Q: Can Amazon recover my keys if I lose my credentials to my HSM?

No. Amazon does not have access to your keys or credentials and therefore has no way to recover your keys if you lose your credentials.

Q: How do I know that I can trust AWS CloudHSM?

AWS CloudHSM is built on hardware that is validated at Federal Information Processing Standard (FIPS) 140-2 Level 3. You can find information about the FIPS 140-2 Security Profile for the hardware used by CloudHSM, and the firmware it runs, at our compliance page.

Q: Does the AWS CloudHSM service support FIPS 140-2 Level 3?

Yes, CloudHSM provides FIPS 140-2 Level 3 validated HSMs. You can follow the procedure in the CloudHSM User Guide under Verify the Authenticity of Your HSM to confirm that you have an authentic HSM on the same model hardware specified in the NIST Security Policy described in the previous question.

Q: How do I operate AWS CloudHSM in FIPS 140-2 mode?

AWS CloudHSM is always in FIPS 140-2 mode. This can be verified by using the CLI tools as documented in the CloudHSM User Guide and running the getHsmInfo command, which will indicate the FIPS mode status.

Q: Can I get a history of all AWS CloudHSM API calls made from my account?

Yes. AWS CloudTrail records AWS API calls for your account. The AWS API call history produced by AWS CloudTrail lets you perform security analysis, resource change tracking, and compliance auditing. Learn more about AWS CloudTrail at the CloudTrail home page, and turn it on through CloudTrail's AWS Management Console.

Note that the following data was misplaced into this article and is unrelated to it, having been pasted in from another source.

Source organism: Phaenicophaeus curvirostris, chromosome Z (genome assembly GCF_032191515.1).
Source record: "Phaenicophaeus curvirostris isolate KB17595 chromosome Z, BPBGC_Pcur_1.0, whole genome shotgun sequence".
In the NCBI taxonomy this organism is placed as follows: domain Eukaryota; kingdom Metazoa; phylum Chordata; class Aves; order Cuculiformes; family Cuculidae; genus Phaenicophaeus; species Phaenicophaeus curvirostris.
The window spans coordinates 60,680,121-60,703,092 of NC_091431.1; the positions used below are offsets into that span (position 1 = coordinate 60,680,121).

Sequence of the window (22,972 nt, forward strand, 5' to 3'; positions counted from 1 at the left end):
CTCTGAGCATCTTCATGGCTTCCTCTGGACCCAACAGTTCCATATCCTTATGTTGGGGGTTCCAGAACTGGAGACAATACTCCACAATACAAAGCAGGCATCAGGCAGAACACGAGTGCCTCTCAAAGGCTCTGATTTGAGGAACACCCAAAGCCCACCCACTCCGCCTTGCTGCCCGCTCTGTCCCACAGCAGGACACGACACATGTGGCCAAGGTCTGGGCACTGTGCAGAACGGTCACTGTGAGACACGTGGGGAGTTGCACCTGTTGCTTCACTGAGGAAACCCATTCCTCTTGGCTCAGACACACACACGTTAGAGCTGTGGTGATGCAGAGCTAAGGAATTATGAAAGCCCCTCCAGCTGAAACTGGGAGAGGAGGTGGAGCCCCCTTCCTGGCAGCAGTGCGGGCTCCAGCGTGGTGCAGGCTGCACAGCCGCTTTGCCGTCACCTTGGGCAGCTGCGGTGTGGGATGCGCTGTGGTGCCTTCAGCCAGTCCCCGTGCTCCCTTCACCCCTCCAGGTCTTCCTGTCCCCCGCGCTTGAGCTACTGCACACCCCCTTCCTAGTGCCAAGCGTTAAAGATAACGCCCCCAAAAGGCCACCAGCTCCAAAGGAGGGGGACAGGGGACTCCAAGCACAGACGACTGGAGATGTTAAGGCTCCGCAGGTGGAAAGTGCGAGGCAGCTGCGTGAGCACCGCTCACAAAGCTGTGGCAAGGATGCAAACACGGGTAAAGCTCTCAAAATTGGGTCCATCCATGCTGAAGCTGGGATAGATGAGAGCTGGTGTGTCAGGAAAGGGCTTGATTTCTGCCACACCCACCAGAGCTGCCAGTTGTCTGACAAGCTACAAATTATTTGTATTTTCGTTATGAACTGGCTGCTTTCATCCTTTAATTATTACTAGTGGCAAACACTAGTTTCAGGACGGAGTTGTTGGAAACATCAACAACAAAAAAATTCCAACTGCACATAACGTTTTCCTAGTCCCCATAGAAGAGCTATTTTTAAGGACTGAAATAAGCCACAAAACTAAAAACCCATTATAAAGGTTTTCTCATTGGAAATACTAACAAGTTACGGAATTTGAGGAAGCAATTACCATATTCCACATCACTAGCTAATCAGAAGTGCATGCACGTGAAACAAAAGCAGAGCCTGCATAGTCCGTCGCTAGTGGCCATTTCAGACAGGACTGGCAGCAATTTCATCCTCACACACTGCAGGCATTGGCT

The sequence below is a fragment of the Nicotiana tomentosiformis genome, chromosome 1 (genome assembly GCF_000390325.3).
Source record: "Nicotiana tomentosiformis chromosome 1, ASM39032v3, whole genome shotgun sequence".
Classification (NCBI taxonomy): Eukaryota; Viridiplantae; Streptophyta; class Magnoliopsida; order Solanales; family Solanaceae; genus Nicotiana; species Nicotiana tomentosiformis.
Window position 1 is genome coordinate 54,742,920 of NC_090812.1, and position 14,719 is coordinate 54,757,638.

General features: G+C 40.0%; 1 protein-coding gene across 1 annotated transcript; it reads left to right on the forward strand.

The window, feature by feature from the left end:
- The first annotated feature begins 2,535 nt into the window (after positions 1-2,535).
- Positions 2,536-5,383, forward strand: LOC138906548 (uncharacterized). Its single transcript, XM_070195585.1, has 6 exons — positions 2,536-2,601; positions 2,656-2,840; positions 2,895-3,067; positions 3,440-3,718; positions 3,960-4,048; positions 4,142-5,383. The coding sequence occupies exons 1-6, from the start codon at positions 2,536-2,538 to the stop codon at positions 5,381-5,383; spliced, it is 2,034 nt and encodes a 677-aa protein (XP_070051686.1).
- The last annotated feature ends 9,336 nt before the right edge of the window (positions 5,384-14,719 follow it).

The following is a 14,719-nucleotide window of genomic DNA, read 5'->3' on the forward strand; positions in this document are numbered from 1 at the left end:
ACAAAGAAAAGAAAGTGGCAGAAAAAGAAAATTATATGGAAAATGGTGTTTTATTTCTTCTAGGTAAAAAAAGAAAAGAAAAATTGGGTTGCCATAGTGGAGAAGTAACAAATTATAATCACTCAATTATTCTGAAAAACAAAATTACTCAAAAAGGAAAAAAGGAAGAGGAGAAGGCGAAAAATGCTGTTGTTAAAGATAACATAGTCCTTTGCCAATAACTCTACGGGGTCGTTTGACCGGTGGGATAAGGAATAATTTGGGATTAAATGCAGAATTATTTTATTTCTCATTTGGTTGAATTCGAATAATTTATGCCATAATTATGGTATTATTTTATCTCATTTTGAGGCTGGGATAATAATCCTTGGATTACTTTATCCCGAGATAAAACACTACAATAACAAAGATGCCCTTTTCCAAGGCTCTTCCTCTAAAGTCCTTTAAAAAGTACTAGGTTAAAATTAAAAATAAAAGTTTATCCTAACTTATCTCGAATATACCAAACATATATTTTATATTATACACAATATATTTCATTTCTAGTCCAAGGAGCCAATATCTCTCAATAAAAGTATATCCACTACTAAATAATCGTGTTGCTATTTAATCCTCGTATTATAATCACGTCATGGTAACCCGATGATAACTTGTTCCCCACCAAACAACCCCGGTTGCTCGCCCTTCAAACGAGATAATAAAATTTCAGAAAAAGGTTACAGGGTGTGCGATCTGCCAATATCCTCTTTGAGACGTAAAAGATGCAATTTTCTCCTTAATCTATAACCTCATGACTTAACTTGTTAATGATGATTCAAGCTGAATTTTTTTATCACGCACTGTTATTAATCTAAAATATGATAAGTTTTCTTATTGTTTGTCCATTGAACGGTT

Q: Which events are not logged in AWS CloudTrail?

AWS CloudTrail does not include any of the HSM device or access logs. These are provided directly to your AWS account via AWS CloudWatch Logs. See the AWS CloudHSM User Guide for more details.

Q: Which AWS compliance initiatives include AWS CloudHSM?

Please refer to the AWS Compliance site for more information about which compliance programs cover CloudHSM. Unlike other AWS services, compliance requirements regarding AWS CloudHSM are often met directly by the FIPS 140-2 Level 3 validation of the hardware itself, rather than as part of a separate audit program.

Q: Why is FIPS 140-2 Level 3 important?

FIPS 140-2 Level 3 is a requirement of certain use cases, including document signing, payments, or operating as a public Certificate Authority for SSL certificates.

Q: How can I request compliance reports that include AWS CloudHSM in scope?